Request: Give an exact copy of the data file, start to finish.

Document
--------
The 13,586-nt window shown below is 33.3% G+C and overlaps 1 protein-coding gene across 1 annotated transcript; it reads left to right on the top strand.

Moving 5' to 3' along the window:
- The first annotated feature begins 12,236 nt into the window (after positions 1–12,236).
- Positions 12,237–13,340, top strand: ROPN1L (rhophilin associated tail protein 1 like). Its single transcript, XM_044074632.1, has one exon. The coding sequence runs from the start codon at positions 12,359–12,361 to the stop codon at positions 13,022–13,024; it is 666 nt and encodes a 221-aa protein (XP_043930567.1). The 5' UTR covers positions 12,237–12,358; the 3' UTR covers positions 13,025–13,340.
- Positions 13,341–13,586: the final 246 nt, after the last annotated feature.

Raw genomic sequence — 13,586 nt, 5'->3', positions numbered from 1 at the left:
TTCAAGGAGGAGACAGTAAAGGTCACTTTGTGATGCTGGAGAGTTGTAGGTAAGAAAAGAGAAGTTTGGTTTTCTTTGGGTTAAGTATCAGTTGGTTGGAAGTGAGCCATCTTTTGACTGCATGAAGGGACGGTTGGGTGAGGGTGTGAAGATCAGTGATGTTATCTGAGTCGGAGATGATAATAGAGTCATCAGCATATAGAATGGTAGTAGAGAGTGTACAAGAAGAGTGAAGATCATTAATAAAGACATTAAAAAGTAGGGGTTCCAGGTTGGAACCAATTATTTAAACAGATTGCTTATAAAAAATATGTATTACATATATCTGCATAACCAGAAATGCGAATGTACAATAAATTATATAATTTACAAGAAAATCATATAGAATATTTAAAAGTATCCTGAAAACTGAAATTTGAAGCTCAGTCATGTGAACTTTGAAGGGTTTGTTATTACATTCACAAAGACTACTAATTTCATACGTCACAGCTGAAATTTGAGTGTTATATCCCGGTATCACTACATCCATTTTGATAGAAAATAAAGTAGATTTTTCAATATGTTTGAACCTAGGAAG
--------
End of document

The 13,586-nt window shown below is 33.3% G+C and overlaps 1 protein-coding gene across 1 annotated transcript; it reads left to right on the top strand.

Moving 5' to 3' along the window:
- The first annotated feature begins 12,236 nt into the window (after positions 1–12,236).
- Positions 12,237–13,340, top strand: ROPN1L (rhophilin associated tail protein 1 like). Its single transcript, XM_044074632.1, has one exon. The coding sequence runs from the start codon at positions 12,359–12,361 to the stop codon at positions 13,022–13,024; it is 666 nt and encodes a 221-aa protein (XP_043930567.1). The 5' UTR covers positions 12,237–12,358; the 3' UTR covers positions 13,025–13,340.
- Positions 13,341–13,586: the final 246 nt, after the last annotated feature.

Raw genomic sequence — 13,586 nt, 5'->3', positions numbered from 1 at the left:
TTCAAGGAGGAGACAGTAAAGGTCACTTTGTGATGCTGGAGAGTTGTAGGTAAGAAAAGAGAAGTTTGGTTTTCTTTGGGTTAAGTATCAGTTGGTTGGAAGTGAGCCATCTTTTGACTGCATGAAGGGACGGTTGGGTGAGGGTGTGAAGATCAGTGATGTTATCTGAGTCGGAGATGATAATAGAGTCATCAGCATATAGAATGGTAGTAGAGAGTGTACAAGAAGAGTGAAGATCATTAATAAAGACATTAAAAAGTAGGGGTTCCAGGTTGGAACCAATTATTTAAACAGATTGCTTATAAAAAATATGTATTACATATATCTGCATAACCAGAAATGCGAATGTACAATAAATTATATAATTTACAAGAAAATCATATAGAATATTTAAAAGTATCCTGAAAACTGAAATTTGAAGCTCAGTCATGTGAACTTTGAAGGGTTTGTTATTACATTCACAAAGACTACTAATTTCATACGTCACAGCTGAAATTTGAGTGTTATATCCCGGTATCACTACATCCATTTTGATAGAAAATAAAGTAGATTTTTCAATATGTTTGAACCTAGGAAG